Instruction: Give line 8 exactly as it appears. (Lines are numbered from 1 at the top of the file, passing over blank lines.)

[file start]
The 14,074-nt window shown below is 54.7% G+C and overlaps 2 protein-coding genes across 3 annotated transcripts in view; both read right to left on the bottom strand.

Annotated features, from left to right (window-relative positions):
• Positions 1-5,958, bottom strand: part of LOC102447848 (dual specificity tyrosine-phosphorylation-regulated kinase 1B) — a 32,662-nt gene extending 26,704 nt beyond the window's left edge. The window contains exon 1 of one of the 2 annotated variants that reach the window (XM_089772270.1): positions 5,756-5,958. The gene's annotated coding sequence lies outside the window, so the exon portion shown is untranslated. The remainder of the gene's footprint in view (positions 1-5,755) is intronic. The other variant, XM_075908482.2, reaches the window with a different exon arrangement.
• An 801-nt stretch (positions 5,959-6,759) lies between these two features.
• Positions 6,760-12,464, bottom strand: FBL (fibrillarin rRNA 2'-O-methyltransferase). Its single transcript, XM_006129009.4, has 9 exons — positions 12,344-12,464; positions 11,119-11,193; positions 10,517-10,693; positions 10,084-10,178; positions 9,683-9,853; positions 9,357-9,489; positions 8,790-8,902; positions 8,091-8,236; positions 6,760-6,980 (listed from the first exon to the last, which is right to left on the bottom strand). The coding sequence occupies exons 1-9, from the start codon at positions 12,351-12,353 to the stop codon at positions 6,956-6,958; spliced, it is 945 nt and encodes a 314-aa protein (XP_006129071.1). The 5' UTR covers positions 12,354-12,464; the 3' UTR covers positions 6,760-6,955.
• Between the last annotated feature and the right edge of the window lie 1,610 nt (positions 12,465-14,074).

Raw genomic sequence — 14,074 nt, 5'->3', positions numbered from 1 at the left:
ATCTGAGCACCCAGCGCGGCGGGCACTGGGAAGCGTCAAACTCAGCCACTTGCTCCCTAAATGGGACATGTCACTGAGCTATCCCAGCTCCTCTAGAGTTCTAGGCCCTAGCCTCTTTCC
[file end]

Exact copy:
ATCTGAGCACCCAGCGCGGCGGGCACTGGGAAGCGTCAAACTCAGCCACTTGCTCCCTAAATGGGACATGTCACTGAGCTATCCCAGCTCCTCTAGAGTTCTAGGCCCTAGCCTCTTTCC